Q: My baby is 5 days old and she has diarrhea.
A: After the first few days of life when your baby has meconium bowel movements that are very dark and sticky, it’s normal for your newborn’s poop to begin to be very watery and seem like diarrhea. Breast fed infants, in particular, have BMs that are loose and seedy and range in color from brown to mustard yellow to green. A typical newborn’s poop looks a lot like grainy mustard–think Grey Poupon country style!
Q: My newborn must have a cold because he keeps sneezing.
A: It’s very unlikely that your baby is sick. Newborns often sneeze quite a bit and we think of it as nature’s way of allowing your baby to blow his nose. New babies have very small nasal passages and usually make a little bit of mucus which can produce some degree of nasal congestion. This usually isn’t a problem, but because newborns don’t know they can breathe through their mouths, you may hear your newborn’s breathing and think it means he is having difficulty. As long as your baby is feeding well, is content, doesn’t seem to be struggling to breathe or crying a lot (which forces babies to mouth breathe) he is likely just fine.
Q: We want to take our baby girl to a party but she is only 2 weeks old. Is this OK?
A: The immune system of a newborn is immature and the more people she is exposed to the greater the likelihood she may catch something which could cause her to become quite sick. We generally stress being very careful regarding hand hygiene and potential exposure to germs for the first 60-90 days of life, when pediatricians consider a fever a sign that an infection may be serious. Hand washing is the best way to prevent introducing illness-causing germs to your newborn; proper cleaning of your hands involves rubbing them together for 15 seconds (or 3 rounds of “Row Row Row Your Boat”) with good old soap and warm water or the use of an alcohol based hand sanitizer.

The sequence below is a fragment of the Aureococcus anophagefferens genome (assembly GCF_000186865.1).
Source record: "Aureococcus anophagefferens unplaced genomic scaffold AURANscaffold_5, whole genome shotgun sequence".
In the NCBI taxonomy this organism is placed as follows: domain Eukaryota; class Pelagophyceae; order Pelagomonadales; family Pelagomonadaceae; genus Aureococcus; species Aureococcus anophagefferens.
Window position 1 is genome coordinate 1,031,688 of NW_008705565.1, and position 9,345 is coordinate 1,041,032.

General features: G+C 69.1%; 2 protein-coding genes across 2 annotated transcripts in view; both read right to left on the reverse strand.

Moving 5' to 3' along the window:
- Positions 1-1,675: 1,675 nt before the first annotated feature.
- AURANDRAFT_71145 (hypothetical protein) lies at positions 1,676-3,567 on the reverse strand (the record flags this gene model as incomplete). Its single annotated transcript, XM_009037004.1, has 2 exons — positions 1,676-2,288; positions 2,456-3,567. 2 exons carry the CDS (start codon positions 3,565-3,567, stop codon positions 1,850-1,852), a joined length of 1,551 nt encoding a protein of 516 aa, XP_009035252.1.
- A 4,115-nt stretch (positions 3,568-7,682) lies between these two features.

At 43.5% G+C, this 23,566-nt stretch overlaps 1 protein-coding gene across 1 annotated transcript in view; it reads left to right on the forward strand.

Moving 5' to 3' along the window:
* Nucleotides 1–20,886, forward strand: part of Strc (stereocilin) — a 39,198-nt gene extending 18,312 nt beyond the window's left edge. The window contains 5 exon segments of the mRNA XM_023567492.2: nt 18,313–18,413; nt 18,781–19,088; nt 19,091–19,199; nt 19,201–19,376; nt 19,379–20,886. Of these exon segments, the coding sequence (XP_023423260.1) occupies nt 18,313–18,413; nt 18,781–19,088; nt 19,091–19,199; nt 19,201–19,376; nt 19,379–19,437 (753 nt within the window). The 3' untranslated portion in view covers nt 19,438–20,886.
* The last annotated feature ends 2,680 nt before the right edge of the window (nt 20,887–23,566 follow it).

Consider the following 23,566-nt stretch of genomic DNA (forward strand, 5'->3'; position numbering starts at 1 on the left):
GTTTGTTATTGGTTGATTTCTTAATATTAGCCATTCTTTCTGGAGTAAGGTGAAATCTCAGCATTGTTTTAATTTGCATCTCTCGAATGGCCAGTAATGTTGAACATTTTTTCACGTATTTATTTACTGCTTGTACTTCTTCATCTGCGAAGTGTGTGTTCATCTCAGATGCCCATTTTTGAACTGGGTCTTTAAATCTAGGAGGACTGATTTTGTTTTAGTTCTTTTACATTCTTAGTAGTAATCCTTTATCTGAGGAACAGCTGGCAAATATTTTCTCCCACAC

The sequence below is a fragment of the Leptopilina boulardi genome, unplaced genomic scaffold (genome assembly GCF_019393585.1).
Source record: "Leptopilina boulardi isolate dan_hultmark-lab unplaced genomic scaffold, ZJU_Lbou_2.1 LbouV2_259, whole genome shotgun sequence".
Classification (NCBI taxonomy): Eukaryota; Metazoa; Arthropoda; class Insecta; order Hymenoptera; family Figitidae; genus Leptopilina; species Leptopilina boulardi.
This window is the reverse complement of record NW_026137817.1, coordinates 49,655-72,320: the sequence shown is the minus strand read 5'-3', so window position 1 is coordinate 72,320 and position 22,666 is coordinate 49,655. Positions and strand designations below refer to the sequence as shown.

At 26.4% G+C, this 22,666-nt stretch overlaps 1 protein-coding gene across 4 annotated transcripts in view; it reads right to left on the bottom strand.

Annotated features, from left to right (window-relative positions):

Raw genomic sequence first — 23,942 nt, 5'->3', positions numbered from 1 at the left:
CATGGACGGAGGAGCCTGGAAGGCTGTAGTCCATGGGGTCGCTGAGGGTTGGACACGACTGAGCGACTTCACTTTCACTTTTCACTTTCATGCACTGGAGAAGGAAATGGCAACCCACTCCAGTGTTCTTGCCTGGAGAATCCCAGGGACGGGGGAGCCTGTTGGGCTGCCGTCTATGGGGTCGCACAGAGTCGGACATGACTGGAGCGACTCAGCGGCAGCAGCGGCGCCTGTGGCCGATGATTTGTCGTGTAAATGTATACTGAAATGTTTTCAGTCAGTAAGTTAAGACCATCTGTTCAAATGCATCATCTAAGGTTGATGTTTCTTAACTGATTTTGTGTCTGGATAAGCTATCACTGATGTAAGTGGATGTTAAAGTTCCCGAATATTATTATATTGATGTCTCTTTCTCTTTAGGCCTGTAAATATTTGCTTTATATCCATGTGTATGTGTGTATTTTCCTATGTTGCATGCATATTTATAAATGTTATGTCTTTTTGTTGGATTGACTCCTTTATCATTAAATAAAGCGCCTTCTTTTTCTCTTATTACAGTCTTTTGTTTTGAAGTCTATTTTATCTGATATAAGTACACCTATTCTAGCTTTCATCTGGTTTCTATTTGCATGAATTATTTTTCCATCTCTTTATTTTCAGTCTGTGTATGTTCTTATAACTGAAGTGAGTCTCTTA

Q: Which hand sanitizers are best?
A: Generally we recommend an alcohol based product which is rated 0-2 on the Environmental Working Group (EWG) cosmetics database toxicity scale (http://www.cosmeticsdatabase.com) so that you’re sure to purchase something effective while avoiding highly toxic ingredients. This is an important factor when considering what to buy for you and your baby. EWG is a tremendous resource available to guide purchasing decisions. Babies and small children have very thin skin and immature detoxification systems, and thus are vulnerable not only to what we feed them but also to what we use on their skin, what we clothe them in, and what they breathe.
Q: Do I need to give my 2 month old baby Vitamin D drops? There is not much sun in our San Francisco neighborhood and we spend most of our time indoors.
A: Vitamin D is important to our health and many of us have insufficient levels due to lack of adequate sunlight exposure or supplementation. The American Academy of Pediatrics (AAP) recommends all children receive a vitamin D supplement starting in the first few days of life because evidence has shown this could have life-long benefits. Furthermore, because of the growing body of evidence that a pregnant woman’s vitamin D status is important to her developing fetus, the AAP has recommended that physicians caring for pregnant women consider vitamin D testing during pregnancy.
At GetzWell we test all new mothers’ vitamin D levels and often find they are lacking. This is critical both for mothers’ health and directly impacts the breast feeding baby. Once we have these results, we can tailor our recommendations to each mother and baby as part of our effort to optimize the health of our patients and families.